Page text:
For small business owners, Sam and Craig Newman, the closing of their bookstore, Penn Books in Penn Station, seemed bittersweet. The business had been in Craig’s family for 22 years and was passed down to him and his wife by his grandparents. After struggling with the increasing rent, competing with online retailers and working themselves to the bone, the store closed in April of 2015. Since the closure of their store, both have had different experiences adjusting to their new life.
During the last few years that Penn Books was open, both husband and wife worked 15 hours a day between commuting from their East Islip home and Penn Station, pushing 75 or more hours a week. This left little to no time for them to get anything else, such as housework, done during the weekends they had off. “Now when I leave work I am done and it’s “Sam time”, said Sam “I get to relax and do what I want on my days off.”The last few months Penn Books was open, the Newmans were paying nearly $45,000 per month in rent compared to $20,000 in 2008. “So many businesses are closing their doors because of the extreme rent increases,” said Sam “I blame rents,
The last few months Penn Books was open, the Newmans were paying nearly $45,000 per month in rent compared to $20,000 in 2008. “So many businesses are closing their doors because of the extreme rent increases,” said Sam “I blame rents, taxes and the internet.” This didn’t include the commercial rent tax in NYC that was $20,000 a year, not to mention payroll and utilities. Sam explained that with the increase of minimum wage, more small “mom & pop” stores will probably close due to the inability to pay workers on top of rent and other taxes, which could also cause the unemployment rate to rise.
The Newmans weren’t the only ones who suffered. It is a well-known fact that the bookstore business has long been suffering in particular. “Bookselling is a tough business these days no matter where you are,” said Christine Onorati, owner of Word Bookstores, an independent bookstore with two locations in Brooklyn and Jersey City. She said that while high rents can really hurt small businesses, particularly bookstores in NYC, it can also be a benefit with having what she called a “dense urban market” as their customer base. She still said that the bookselling business continues to suffer, “Online shopping, specifically Amazon, is a huge problem for bookstores, and all small businesses, really.”
Even big chains, like Borders and Barnes & Noble, struggle to keep up, with Borders closing in 2011. With the invention of the e-reader in the early 2000s and the boom of the online shopping era, the need to go in-store for books has declined greatly.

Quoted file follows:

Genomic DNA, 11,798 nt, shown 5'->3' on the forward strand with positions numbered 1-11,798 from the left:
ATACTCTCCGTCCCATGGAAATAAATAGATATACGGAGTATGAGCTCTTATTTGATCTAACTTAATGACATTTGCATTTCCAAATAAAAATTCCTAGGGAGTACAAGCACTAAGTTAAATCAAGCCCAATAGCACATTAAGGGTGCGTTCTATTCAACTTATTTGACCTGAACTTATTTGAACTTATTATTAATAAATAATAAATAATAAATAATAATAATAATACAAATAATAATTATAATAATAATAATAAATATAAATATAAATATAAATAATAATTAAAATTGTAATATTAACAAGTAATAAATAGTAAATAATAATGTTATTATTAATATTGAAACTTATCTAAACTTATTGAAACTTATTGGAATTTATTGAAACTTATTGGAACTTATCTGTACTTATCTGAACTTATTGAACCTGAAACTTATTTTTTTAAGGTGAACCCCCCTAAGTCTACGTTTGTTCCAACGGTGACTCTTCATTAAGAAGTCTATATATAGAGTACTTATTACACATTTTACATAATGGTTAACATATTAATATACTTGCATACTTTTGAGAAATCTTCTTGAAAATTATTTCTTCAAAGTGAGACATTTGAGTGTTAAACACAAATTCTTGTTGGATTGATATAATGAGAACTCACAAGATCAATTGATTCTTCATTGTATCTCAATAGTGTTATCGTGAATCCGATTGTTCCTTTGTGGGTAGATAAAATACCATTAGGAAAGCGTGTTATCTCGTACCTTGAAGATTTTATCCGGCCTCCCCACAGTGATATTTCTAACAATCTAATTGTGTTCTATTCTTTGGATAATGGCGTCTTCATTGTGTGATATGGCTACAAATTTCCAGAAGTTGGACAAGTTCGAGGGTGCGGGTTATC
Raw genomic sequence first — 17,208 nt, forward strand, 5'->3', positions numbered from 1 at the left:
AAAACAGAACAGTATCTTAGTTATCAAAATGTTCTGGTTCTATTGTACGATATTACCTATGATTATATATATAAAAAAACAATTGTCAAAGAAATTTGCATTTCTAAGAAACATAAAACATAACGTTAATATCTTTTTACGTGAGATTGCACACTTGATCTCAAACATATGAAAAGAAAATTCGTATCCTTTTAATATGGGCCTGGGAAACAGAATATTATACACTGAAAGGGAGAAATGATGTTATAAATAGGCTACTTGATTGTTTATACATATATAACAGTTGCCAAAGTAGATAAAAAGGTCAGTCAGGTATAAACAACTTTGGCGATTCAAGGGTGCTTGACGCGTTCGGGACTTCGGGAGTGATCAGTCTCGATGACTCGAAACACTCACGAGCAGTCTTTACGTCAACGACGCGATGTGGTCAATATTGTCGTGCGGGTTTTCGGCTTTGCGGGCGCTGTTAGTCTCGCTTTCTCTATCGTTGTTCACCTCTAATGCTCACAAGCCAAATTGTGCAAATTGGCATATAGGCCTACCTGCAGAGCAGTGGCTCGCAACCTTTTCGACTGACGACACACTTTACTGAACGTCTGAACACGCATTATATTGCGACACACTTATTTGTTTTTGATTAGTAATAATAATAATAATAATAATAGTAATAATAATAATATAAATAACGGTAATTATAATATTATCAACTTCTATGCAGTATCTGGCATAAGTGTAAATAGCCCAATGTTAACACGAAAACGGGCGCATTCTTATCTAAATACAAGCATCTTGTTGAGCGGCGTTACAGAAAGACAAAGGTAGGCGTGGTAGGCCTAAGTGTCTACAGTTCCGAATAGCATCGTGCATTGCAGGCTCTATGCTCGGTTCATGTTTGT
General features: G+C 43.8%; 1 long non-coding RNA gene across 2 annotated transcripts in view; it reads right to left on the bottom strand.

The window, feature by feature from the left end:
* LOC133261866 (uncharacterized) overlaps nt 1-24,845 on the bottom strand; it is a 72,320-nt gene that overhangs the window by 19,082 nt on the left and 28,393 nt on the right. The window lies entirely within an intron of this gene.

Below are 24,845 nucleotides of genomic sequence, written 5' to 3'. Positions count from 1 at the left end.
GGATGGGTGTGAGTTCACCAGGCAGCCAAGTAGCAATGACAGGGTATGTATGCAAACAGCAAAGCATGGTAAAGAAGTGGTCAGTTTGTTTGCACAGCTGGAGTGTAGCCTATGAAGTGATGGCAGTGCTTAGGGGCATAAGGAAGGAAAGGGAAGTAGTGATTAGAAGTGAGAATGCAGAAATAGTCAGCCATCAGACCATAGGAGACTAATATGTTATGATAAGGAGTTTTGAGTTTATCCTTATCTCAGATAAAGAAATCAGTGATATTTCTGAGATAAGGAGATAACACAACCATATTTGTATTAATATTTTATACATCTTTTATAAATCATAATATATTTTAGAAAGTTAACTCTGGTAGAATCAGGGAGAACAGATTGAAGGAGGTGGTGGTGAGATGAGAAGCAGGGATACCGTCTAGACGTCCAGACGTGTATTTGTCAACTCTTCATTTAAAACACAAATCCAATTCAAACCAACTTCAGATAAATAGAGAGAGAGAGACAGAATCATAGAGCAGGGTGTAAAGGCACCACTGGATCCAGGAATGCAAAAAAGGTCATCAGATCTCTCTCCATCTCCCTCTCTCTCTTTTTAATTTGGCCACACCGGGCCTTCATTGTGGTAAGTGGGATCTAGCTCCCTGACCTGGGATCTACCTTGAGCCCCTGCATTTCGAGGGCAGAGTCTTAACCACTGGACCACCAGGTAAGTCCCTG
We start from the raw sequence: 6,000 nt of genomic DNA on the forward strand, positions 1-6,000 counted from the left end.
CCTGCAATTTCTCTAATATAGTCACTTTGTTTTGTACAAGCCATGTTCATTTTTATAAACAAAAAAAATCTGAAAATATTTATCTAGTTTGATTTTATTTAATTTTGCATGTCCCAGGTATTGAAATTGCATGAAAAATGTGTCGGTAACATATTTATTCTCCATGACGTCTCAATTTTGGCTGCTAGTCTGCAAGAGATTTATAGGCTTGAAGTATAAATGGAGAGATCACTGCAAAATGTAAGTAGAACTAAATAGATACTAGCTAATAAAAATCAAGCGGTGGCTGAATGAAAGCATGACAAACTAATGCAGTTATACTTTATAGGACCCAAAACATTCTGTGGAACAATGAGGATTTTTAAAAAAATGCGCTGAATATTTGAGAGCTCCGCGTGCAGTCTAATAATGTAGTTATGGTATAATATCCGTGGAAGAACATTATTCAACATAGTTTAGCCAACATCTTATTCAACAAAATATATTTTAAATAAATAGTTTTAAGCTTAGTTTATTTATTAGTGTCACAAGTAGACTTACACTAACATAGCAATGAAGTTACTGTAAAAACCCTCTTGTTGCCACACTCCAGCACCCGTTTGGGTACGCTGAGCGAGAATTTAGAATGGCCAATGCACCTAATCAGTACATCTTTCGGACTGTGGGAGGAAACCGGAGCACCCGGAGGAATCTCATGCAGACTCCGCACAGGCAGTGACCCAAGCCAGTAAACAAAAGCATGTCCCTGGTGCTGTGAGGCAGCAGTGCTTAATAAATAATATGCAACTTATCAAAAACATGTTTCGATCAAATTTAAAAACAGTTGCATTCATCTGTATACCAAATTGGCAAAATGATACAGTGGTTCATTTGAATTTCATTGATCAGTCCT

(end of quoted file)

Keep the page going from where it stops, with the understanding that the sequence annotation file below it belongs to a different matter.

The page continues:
James Sweeney, a retired MTA NYPD Officer who worked in Penn Station for over 10 years, saw this decline happen to the Newmans shop. “I knew Craig during a very successful time during his ownership,” said Sweeney “I had seen his expansion and growth but knew he was up against challenges with increasing rent and e-books emerging. It was a sad day to see the store close!” He, along with many other commuters, enjoyed going in to find a book to read on his ride home or going in to chat with Sam and Craig on his breaks. With the invention of e-readers and smart devices many people just download and read on their devices.
The biggest adjustment for the Newmans is no longer being their own bosses. As they began to close up shop, Craig, who had a friend who worked for P.C. Richard and Son, began training for his new job. His wife had some difficulty finding a job at first until a stroke of luck found her. “It was now 2 weeks before my store was closing and I went to staples to make my “store closing” sign,” said Sam. The man who helped her told her to go to the Barnes & Noble across the street, ask for one the store manager and tell her, her story. Soon after she had an interview before being hired to work at the Massapequa Park location of Barnes & Noble.
When it comes to their new jobs, while both are happy, they have had separate experiences working for large companies. Craig, a problem solver, has found it difficult to work under managers, not having had a boss since he was 16. Sam finds it a lot more relaxing working for Barnes & Noble. “I find it a lot easier working for a large company because I was used to doing everything from book buying, merchandising, returns, payroll and accounts payables,” said Sam “Now I just deal with merchandise and the daily MOD [Manager On Duty] duties.”
The closing of Penn Books, a prominent figure in Penn Station for so many years, was hard on the Newmans and their customers. “The bookstore may have closed but the memories and wisdom gained from the experience will live with the former owners forever,” said Nicole Orisich, a career counselor for Get Unstuck NYC “Endings are really only beginnings in disguise.” Orisich explained that in order to successfully transition from owning their own business to working for large companies the best approach is to see what the Newsman can take from their former positions and best apply it to their new roles in life. She said that seeing who they have become as a result of the change is an important part of continuing to be successful.
The Newmans will always be saddened by the closure but in today’s world where finding a job can be rather difficult, they relish in the fact that both were able to obtain jobs so soon after the closure. They also were able to build a strong client base while open, resulting in loyal customers continuing to be a part of their lives, keeping in contact with the owners even after the store is gone.